Wednesday, 3 March 2010

Michael Foot

has died at the age of 96.

The harsh truth is that the circumstances where he became Labour leader should never have come about: the ideal scenario, as I have said so often, would have been for Heath to win in February 1974 (which he was several different whiskers away from doing), Tory moderation to be vindicated and neoliberalism within the party held back, and Labour to reform but crucially without going neoliberal, ready to govern the country in the 1980s, perhaps with Shirley Williams becoming the first female PM in about 1979. Among many other things, this would most likely have prevented Murdoch from rising to his current dominance, because he built his empire largely on working-class readers in the second half of the '70s shifting from the Daily Mirror to The Sun because they felt alienated and no longer really represented by the unions, and had the unions not been given the chance to take the piss, many fewer people would have felt the Mirror no longer spoke for them.

Foot made the best of the worst possible situation - it has often been said that he was imposed on a disintegrating party partially by centrists who wanted an excuse to form the SDP, wilfully unaware that the first-past-the-post system made such a breakaway effectively unworkable. It is a great tragedy of British history that Labour was so divided at a pre-Falklands moment when it was enjoying massive public support - in contrast to Thatcher's early unpopularity - and could still have fundamentally reset the national agenda, had it been united. I would not have wished his situation - leading Labour just at the time when his strengths (intellectual debate and public meetings) had decisively declined in importance, and the crude tabloidisation of the British political sphere was really beginning to change everything - on my worst enemy.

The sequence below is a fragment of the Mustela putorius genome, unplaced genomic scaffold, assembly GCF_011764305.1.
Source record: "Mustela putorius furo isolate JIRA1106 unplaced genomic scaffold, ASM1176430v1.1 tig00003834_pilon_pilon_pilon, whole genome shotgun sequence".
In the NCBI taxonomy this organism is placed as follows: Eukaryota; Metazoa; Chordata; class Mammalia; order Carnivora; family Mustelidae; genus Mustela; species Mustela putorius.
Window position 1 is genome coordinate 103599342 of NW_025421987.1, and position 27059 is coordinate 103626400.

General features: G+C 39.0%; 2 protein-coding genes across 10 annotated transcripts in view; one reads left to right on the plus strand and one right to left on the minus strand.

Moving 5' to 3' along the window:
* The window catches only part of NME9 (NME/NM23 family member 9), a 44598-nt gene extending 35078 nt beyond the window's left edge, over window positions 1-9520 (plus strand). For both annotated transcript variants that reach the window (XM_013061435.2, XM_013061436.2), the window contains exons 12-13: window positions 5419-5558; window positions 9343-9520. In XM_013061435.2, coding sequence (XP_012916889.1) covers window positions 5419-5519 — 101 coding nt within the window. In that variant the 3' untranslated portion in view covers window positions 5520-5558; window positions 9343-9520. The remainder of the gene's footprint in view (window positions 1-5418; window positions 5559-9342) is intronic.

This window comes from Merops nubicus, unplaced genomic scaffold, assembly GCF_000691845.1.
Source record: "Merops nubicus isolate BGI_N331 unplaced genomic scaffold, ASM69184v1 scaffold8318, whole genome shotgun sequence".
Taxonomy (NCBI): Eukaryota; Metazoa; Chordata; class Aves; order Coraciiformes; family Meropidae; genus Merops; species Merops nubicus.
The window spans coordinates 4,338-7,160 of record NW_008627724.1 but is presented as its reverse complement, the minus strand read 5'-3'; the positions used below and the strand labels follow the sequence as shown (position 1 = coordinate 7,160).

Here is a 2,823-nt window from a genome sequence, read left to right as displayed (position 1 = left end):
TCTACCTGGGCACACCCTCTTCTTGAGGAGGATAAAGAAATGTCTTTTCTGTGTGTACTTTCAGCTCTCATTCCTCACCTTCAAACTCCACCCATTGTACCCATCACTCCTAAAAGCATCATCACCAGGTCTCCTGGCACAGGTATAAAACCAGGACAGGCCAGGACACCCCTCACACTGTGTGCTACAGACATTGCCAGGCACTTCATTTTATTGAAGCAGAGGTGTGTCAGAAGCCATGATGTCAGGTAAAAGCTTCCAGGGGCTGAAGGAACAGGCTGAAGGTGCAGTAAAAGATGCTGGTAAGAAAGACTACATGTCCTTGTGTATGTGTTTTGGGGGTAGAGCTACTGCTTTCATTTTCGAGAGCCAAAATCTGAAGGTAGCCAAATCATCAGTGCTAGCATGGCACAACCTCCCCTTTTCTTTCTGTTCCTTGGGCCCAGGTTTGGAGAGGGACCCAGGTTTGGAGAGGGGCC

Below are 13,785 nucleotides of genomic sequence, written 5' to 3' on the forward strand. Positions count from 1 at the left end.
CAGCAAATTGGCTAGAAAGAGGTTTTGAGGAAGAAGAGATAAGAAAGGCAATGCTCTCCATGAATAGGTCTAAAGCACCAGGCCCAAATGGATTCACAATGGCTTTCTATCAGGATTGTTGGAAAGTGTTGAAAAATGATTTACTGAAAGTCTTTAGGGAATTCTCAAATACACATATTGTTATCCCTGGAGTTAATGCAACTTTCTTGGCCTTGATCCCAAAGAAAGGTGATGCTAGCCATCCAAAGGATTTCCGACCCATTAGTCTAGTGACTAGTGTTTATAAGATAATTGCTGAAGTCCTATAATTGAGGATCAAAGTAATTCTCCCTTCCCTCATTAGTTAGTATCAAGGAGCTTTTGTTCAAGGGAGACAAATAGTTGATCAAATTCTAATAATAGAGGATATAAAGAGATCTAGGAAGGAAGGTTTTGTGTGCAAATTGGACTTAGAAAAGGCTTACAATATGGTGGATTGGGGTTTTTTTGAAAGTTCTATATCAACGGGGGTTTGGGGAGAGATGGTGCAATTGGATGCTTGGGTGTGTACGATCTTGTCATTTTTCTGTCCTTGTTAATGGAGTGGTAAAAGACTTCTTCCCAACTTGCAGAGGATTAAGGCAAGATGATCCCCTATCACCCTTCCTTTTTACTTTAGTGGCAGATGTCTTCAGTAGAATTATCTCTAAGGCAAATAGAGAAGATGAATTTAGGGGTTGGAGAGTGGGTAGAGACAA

For all the faults of time and chance which led to 1983, he was a great man on every possible level. It is one of those rare deaths, like that of Robin Davies, that - however many times you'd imagined it - leaves you feeling more spiritually alone, isolated and bereft than you'd ever thought possible. If I feel separated from something I know so well I find it hard to believe I never really experienced it, I cannot begin to imagine how those who lived through the battles where he was constantly so prominent are feeling. Many may feel a sense of victory, but at least as many will, I think, feel that bit more alone than they did a week ago. Sometimes, the passing of time affects us most when its effects have been held back the longest.

Tuesday, 2 March 2010

Beware the ides of March

(Revised January 2012 to add links to two YouTube uploads of Living for Kicks in full: one is here; the other is here)